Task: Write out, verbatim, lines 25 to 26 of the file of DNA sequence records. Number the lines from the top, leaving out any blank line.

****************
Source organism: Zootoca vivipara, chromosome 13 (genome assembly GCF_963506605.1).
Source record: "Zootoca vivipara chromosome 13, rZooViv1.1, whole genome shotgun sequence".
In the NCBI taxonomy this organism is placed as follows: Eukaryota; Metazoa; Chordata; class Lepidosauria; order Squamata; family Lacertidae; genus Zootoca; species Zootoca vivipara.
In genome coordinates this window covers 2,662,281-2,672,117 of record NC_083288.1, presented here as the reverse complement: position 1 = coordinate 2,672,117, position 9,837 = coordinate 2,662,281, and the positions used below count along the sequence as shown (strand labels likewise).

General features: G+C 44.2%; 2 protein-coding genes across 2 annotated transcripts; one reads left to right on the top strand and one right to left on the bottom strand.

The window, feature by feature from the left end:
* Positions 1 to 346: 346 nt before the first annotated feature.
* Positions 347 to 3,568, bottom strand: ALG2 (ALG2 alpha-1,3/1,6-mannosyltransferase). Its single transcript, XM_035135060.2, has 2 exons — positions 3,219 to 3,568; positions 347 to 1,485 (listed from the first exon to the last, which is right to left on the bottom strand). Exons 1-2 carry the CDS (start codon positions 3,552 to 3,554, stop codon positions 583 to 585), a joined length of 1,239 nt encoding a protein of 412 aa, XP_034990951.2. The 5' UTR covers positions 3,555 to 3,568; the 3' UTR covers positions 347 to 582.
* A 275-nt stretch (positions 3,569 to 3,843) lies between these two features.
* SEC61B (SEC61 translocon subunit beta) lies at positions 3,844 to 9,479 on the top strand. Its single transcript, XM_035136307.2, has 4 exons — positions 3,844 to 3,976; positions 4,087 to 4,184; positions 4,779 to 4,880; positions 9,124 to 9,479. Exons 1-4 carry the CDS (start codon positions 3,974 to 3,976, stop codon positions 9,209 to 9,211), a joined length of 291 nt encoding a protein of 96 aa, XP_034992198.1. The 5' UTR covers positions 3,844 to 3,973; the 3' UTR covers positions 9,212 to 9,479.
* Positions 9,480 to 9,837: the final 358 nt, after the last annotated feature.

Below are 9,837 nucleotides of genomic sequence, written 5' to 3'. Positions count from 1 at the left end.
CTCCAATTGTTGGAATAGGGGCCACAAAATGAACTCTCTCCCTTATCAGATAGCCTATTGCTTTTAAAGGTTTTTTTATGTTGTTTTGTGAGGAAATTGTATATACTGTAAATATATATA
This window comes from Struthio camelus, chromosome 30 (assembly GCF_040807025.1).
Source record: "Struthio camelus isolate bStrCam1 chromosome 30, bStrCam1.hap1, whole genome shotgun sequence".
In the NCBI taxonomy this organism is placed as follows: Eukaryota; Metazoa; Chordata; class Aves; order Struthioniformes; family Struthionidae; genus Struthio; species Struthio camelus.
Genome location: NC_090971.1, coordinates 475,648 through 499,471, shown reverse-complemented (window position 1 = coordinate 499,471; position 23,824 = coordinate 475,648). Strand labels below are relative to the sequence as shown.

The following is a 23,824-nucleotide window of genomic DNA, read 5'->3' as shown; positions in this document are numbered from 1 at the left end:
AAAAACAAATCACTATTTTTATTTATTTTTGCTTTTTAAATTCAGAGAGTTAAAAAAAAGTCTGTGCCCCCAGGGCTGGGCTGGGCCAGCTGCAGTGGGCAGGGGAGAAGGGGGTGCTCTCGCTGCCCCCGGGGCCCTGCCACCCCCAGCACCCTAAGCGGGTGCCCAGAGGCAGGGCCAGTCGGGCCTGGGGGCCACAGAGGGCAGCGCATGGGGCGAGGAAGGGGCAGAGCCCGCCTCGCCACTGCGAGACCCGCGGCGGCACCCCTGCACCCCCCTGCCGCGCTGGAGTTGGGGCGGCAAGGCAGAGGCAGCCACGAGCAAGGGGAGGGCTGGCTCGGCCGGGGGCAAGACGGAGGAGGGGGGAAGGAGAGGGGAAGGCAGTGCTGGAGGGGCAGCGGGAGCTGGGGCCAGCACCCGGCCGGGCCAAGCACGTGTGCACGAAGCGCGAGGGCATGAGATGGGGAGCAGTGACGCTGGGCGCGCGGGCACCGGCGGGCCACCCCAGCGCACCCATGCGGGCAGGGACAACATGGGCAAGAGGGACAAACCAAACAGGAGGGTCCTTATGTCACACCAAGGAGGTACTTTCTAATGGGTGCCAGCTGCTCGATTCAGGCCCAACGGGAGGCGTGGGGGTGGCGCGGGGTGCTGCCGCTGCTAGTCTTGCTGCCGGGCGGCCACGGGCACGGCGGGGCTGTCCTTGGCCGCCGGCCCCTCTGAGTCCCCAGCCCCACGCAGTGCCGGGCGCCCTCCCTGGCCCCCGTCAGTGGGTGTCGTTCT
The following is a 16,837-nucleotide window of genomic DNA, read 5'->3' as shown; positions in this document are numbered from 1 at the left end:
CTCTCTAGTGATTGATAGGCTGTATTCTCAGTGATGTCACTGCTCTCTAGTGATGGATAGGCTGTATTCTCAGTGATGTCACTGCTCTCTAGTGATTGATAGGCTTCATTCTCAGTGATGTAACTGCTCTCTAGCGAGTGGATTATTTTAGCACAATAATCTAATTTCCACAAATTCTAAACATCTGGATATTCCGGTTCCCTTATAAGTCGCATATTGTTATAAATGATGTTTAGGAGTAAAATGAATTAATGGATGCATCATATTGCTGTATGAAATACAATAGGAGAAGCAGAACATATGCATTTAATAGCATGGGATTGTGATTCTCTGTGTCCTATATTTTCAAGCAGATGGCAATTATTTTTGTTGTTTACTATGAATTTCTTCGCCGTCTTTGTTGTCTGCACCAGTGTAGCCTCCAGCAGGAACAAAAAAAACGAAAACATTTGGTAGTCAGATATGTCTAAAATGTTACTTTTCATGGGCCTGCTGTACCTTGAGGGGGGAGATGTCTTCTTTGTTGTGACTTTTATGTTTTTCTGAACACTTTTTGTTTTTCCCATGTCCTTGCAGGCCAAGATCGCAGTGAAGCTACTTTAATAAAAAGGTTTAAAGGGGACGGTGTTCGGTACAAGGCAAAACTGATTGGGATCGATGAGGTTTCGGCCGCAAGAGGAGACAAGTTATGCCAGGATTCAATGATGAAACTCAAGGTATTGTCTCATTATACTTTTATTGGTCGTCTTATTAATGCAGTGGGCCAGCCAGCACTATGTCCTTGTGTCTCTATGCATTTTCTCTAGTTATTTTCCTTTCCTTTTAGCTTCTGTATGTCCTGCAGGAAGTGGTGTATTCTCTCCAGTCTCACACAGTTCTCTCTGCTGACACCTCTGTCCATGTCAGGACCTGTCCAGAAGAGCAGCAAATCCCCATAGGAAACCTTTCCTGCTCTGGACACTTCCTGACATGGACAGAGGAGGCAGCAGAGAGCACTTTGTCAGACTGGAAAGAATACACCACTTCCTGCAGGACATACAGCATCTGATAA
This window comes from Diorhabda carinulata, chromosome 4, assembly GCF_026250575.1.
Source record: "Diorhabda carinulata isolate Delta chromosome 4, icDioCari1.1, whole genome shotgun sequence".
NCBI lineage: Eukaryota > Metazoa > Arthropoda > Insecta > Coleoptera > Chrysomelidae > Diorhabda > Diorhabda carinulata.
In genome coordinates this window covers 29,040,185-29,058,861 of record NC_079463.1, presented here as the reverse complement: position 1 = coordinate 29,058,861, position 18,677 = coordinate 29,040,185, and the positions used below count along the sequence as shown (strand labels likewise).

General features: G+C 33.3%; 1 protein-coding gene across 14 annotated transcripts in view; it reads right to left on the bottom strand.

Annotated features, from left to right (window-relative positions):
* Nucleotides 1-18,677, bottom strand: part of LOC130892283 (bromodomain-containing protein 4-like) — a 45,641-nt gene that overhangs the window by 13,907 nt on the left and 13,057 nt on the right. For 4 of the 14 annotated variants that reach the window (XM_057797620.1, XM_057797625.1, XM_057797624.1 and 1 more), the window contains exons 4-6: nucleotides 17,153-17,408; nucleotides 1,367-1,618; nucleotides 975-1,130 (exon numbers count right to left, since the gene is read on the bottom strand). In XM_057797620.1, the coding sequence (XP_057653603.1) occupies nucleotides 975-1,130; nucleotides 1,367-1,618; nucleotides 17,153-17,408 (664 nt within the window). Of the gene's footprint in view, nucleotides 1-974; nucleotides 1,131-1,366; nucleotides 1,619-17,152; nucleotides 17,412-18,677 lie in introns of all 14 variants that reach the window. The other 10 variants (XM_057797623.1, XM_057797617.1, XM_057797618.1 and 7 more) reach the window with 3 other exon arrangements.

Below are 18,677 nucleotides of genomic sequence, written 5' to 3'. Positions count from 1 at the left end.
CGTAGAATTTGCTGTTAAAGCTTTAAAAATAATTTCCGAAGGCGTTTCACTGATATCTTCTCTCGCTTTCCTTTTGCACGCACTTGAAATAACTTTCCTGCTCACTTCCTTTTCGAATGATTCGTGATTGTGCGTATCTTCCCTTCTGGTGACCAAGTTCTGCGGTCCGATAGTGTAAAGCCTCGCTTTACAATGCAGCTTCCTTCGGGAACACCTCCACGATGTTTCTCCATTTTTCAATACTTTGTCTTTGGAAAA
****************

In genome coordinates this window covers 29,040,185-29,058,861 of record NC_079463.1, presented here as the reverse complement: position 1 = coordinate 29,058,861, position 18,677 = coordinate 29,040,185, and the positions used below count along the sequence as shown (strand labels likewise).

General features: G+C 33.3%; 1 protein-coding gene across 14 annotated transcripts in view; it reads right to left on the bottom strand.